INM-088 for the Treatment of Glaucoma


Glaucoma is a chronic optic neuropathy that is typically caused by high intraocular pressure, or IOP. Inadequate or obstructed drainage of the aqueous humor through the trabecular mesh, which is the pathophysiology of glaucoma, increases the fluid pressure within the anterior chamber, subsequently propagating into the posterior chamber of the eye, according to Weinreb et al.’s, 2014 article “The pathophysiology and treatment of glaucoma: a review”. The increased intraocular pressure exacts a toll on the basal membrane of the retina, thinning the mesh-like tissue in this region and damaging the head of the optic nerve. According to Quigley and Boman’s 2006 publication “The number of people with glaucoma worldwide in 2010 and 2020”, glaucoma is currently the second leading cause of blindness world-wide; it is estimated to affect a population close to 80 million by 2020.

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Science behind Glaucoma

Glaucoma is a group of eye diseases, which results in damage to the optic nerve and vision loss, according to the 2016 publication “Facts about Glaucoma” from the United States National Eye Institute. The most common type is open-angle glaucoma, or OAG, with less common types including closed-angle glaucoma, or CAG, and normal-tension glaucoma.

OAG develops slowly over time and there is no pain. If left untreated, however, side vision may begin to decrease followed by central vision, resulting in blindness if not treated. CAG can present gradually or suddenly, according to Mantravadi & Vadhar’s 2015 article titled “Glaucoma” in the “Primary Care” publication. The sudden presentation may involve severe eye pain, blurred vision, mid-dilated pupil, redness of the eye and nausea. Vision loss from glaucoma, once it has occurred, is permanent.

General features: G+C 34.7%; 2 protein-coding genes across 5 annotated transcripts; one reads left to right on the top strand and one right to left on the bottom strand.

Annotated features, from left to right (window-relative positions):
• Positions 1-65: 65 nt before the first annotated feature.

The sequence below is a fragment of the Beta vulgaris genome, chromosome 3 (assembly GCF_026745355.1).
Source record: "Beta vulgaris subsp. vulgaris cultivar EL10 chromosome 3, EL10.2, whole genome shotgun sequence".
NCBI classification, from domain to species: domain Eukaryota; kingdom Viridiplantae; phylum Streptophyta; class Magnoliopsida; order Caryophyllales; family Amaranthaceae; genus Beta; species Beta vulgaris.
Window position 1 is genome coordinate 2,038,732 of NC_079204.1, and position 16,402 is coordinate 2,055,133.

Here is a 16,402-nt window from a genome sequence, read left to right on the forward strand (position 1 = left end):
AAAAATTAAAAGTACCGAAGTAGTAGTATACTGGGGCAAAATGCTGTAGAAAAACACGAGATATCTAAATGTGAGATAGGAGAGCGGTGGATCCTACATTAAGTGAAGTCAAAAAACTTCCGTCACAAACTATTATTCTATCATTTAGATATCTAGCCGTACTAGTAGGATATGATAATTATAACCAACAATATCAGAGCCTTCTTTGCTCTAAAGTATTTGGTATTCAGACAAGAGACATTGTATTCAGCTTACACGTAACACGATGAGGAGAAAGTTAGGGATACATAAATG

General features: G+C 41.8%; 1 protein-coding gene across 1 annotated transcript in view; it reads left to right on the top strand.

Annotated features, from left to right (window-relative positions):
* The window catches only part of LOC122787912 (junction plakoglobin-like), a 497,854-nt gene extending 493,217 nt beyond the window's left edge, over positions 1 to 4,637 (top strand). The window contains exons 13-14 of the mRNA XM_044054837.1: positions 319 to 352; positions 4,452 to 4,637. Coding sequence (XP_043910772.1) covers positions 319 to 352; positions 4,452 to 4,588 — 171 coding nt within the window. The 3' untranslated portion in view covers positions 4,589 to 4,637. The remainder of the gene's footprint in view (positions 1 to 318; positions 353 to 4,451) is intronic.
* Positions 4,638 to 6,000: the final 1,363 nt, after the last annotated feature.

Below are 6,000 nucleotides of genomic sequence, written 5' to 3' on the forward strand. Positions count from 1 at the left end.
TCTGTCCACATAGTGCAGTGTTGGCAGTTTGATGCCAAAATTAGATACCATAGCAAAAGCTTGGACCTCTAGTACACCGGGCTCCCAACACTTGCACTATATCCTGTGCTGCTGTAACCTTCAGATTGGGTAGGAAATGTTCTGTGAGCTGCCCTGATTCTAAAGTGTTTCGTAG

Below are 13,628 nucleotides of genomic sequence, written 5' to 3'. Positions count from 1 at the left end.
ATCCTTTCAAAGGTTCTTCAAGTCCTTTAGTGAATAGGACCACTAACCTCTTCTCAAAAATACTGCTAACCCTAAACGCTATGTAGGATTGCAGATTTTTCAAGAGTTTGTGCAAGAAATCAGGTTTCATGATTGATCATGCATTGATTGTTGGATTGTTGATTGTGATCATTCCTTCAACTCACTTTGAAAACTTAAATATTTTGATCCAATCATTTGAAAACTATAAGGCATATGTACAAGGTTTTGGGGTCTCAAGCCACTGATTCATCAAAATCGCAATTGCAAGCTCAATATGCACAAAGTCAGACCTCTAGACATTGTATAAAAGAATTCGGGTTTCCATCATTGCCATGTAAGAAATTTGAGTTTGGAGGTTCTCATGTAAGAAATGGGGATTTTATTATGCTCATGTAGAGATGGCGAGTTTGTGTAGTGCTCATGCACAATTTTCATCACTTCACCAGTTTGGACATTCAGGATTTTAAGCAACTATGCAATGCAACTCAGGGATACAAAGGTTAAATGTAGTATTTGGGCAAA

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Drawing on epidemiology information from previously cited sources, total open-angle glaucoma prevalence worldwide is estimated at 1.96% of the population, of which 75% is OAG. As of 2010, there were 44.7 million people in the world with OAG of which 2.8 million were in the United States. By 2020, the prevalence is projected to increase to 80 million worldwide and 3.4 million the United States. It occurs more commonly among older people. CAG is more common in women. Both internationally and in the United States glaucoma is the second-leading cause of blindness.

Cannabinoids for the Treatment of Glaucoma

Although the role of cannabinoids in treating glaucoma is thought to be very well understood, according to the 2004 publication from Tomida, et al., entitled “Cannabinoids and glaucoma”, no such products are currently approved for this disease. The neuroprotective role of cannabinoids has not been utilized as a therapeutic strategy, primarily due to great difficulties associated with the targeted delivery of cannabinoids to intraocular tissues. This class of compound is also relatively poorly bioavailable due to low aqueous solubility.

Previously reported attempts for topical delivery of cannabinoids to the ocular tissues used formulations based on mineral oil (see Jay et al.’s 1983 article “Multiple-drop study of topically applied 1% delta 9-tetrahydrocannabinol in human eyes”) and cyclodextrins (according to multiple references).

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InMed’s Proprietary Hydrogel Formulation for Once-a-Day Eye Drops

INM-088 (formerly INM-085) utilizes a once-a-day hydrogel formulation to address the major issues of non-compliance (dosing frequency, side effects and adherence).

Preclinical animal data evidenced enhanced penetration of cannabinoid molecules through the cornea and lens compared to control.

Cannabinoids are lipophilic in nature, and InMed currently believes that with a novel delivery system, the reduction of IOP in glaucoma patients by topical (eye drop) application of cannabinoids will hold significant promise as a new therapy.